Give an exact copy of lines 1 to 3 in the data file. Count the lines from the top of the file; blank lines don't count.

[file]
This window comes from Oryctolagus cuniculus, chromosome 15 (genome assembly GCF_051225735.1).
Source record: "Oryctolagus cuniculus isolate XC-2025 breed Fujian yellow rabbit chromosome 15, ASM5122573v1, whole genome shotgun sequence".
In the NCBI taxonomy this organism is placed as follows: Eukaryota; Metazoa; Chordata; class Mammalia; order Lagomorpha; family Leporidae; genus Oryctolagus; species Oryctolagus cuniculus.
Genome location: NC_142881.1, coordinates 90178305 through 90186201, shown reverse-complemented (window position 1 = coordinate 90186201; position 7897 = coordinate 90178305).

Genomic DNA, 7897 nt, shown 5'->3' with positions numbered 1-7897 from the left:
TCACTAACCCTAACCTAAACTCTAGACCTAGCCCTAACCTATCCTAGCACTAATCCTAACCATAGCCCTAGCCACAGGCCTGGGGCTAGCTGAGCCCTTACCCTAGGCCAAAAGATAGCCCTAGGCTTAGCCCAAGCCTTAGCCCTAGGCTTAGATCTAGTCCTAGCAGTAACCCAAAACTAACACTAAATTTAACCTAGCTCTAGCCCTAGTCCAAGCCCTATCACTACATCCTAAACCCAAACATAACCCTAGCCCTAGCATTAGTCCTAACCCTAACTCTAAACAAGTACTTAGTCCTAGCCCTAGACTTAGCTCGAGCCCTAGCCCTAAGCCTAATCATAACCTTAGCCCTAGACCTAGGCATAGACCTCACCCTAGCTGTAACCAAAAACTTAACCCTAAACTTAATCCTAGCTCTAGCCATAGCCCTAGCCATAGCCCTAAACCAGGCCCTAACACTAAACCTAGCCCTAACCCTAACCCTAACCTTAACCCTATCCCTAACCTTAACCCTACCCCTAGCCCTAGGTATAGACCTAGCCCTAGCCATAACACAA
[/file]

This window comes from Oryctolagus cuniculus, chromosome 15 (genome assembly GCF_051225735.1).
Source record: "Oryctolagus cuniculus isolate XC-2025 breed Fujian yellow rabbit chromosome 15, ASM5122573v1, whole genome shotgun sequence".
In the NCBI taxonomy this organism is placed as follows: Eukaryota; Metazoa; Chordata; class Mammalia; order Lagomorpha; family Leporidae; genus Oryctolagus; species Oryctolagus cuniculus.